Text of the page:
Impact of anthropogenic activities on elephant habitat and their movement patterns in southwestern Tanzania

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University of Dar es Salaam
The loss of natural landscapes surrounding protected areas compromise their future and threaten wildlife conservation. To guarantee long-term conservation of wildlife species in human-dominated landscapes, accurate information on the status of natural landscapes and their impacts on wildlife movement and density is paramount. A contingent of Protected Areas of varying degree of protection within and between Katavi-Rukwa and Ruaha-Rungwa ecosystems demonstrated that fully protected areas (National Parks &Game Reserves) are effective at protecting natural habitat and elephant abundance in contrast to least protected areas (Game Controlled Areas &Open Areas). Density estimates from both aerial surveys and dung counts were found to correlate strongly suggesting that indirect methods could be used to complement direct methods. This is good news for wildlife managers particularly in developing countries that hold the largest remaining world’s biodiversity but faced with increasing conservation challenges. Anthropogenic activities have had a significant impact on the genetic differentiation among the three populations within and between the two ecosystems, but the levels were low, suggesting recent divergence. Genetic differences across populations and in separate age classes revealed evidence of increasing genetic structure among younger age classes across the landscape. It is recommended that protecting natural habitat and species in human-dominated landscapes requires the engagement of local communities which can be aided by the establishment of conservation-friendly village land use plans in all villages surrounding and between major protected ecosystems to quarantee connectivity and continued gene flow. Furthermore, wildlife managers are strongly encouraged to use indirect methods for estimating elephant densities in low-density areas to supplement estimates from direct counts from high density areas. Combining the two estimates would ensure realistic estimates of elephant numbers in the country (unlike the status quo which largely depends on direct counts) and hence more informed conservation decision making.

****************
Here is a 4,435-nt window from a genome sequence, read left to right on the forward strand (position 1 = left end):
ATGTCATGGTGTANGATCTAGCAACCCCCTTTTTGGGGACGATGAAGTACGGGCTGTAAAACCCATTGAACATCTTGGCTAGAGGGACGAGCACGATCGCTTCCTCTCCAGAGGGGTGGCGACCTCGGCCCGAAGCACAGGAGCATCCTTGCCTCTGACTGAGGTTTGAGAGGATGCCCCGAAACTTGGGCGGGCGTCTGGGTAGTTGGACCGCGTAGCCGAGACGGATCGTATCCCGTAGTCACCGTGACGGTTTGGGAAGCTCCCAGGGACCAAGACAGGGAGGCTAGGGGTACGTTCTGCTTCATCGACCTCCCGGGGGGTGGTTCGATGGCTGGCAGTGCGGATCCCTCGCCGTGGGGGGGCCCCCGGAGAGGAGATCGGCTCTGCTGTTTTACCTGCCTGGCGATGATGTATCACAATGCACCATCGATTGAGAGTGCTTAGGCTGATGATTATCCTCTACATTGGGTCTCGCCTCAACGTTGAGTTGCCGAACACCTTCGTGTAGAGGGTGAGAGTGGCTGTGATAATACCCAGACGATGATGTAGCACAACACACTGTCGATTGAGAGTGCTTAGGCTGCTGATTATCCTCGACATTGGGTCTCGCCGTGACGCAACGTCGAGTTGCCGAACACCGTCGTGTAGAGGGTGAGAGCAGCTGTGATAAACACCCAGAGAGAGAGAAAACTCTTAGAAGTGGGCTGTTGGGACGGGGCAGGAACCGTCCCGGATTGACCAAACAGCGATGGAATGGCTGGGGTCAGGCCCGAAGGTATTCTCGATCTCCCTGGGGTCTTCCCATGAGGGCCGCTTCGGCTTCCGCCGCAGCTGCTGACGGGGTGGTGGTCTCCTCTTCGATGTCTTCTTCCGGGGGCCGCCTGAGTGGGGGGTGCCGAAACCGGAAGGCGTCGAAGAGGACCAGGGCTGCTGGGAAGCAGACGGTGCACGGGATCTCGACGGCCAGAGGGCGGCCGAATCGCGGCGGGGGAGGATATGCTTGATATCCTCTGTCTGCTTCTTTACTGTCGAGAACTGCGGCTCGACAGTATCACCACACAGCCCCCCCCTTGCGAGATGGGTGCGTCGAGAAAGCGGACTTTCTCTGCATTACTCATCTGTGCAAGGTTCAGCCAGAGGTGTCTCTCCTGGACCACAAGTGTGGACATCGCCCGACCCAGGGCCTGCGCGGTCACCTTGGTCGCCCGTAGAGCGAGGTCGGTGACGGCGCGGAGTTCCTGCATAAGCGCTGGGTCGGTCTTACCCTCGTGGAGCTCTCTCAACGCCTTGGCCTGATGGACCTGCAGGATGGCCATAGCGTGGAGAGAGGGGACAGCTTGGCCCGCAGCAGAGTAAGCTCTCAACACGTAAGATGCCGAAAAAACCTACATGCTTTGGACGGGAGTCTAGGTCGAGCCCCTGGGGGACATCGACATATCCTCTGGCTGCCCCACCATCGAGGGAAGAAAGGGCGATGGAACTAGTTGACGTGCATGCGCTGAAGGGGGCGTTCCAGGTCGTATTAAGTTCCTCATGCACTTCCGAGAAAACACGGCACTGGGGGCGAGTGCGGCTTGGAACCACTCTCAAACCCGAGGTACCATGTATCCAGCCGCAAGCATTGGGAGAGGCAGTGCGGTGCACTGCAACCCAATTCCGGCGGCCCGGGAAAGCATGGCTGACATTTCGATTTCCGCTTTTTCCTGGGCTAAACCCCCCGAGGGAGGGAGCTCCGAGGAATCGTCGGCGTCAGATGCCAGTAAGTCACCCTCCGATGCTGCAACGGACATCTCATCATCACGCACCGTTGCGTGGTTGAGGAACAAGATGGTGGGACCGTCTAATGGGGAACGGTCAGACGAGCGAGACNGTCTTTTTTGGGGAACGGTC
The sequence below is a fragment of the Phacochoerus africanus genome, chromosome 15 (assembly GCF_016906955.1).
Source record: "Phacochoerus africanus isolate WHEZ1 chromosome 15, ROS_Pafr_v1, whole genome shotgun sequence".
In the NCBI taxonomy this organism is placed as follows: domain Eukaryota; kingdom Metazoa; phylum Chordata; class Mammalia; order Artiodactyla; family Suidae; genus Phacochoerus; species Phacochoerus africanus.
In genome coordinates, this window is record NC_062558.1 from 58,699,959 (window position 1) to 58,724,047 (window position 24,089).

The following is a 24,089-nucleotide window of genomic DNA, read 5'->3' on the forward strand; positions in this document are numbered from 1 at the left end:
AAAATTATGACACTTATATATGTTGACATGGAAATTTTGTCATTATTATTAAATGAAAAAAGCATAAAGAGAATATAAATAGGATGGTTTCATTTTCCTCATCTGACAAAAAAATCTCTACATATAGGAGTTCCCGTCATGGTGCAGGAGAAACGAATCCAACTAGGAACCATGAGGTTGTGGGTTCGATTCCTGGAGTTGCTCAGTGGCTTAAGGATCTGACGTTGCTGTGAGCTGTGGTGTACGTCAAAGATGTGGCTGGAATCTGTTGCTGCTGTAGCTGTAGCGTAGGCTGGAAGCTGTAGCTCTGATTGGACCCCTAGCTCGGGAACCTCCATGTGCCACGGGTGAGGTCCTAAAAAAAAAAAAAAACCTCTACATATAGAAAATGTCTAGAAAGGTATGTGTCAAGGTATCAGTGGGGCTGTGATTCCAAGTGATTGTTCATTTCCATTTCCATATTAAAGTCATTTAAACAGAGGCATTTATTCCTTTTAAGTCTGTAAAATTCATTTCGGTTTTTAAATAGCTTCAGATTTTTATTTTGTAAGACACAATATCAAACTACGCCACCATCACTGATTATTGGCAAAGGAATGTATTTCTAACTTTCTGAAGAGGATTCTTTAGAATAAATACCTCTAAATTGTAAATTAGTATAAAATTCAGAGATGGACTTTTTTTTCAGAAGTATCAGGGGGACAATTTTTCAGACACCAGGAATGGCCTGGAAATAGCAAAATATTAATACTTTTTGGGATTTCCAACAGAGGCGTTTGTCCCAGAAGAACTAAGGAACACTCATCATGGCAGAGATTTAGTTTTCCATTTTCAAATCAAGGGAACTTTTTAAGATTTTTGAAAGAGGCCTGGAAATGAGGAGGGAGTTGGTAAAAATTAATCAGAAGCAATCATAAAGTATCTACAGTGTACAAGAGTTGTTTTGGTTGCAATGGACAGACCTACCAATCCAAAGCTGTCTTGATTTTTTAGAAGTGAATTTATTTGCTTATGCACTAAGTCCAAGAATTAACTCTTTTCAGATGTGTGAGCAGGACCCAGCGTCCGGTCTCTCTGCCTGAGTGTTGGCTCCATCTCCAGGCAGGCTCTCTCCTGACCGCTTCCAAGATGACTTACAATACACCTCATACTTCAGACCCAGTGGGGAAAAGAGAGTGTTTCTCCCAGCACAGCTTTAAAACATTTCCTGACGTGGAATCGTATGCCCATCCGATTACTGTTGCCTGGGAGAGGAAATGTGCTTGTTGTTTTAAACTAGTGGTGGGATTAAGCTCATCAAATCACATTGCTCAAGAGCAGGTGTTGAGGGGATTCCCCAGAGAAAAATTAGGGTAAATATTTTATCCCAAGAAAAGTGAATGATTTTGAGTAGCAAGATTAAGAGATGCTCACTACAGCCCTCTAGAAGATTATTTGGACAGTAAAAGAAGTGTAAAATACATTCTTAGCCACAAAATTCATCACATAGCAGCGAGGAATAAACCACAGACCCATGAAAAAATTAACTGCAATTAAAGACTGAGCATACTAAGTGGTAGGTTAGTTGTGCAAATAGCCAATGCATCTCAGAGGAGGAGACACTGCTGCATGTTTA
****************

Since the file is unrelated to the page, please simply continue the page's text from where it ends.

Available in print form, East Africana Collection, Dr. Wilbert Chagula Library, Class mark (THS EAF QL737.T34L62)
Elephants, Nature effect of human beings on, Wildlife conservation, South - Western Tanzania
Lobora, A. L. (2017) Impact of anthropogenic activities on elephant habitat and their movement patterns in southwestern Tanzania, Doctoral dissertation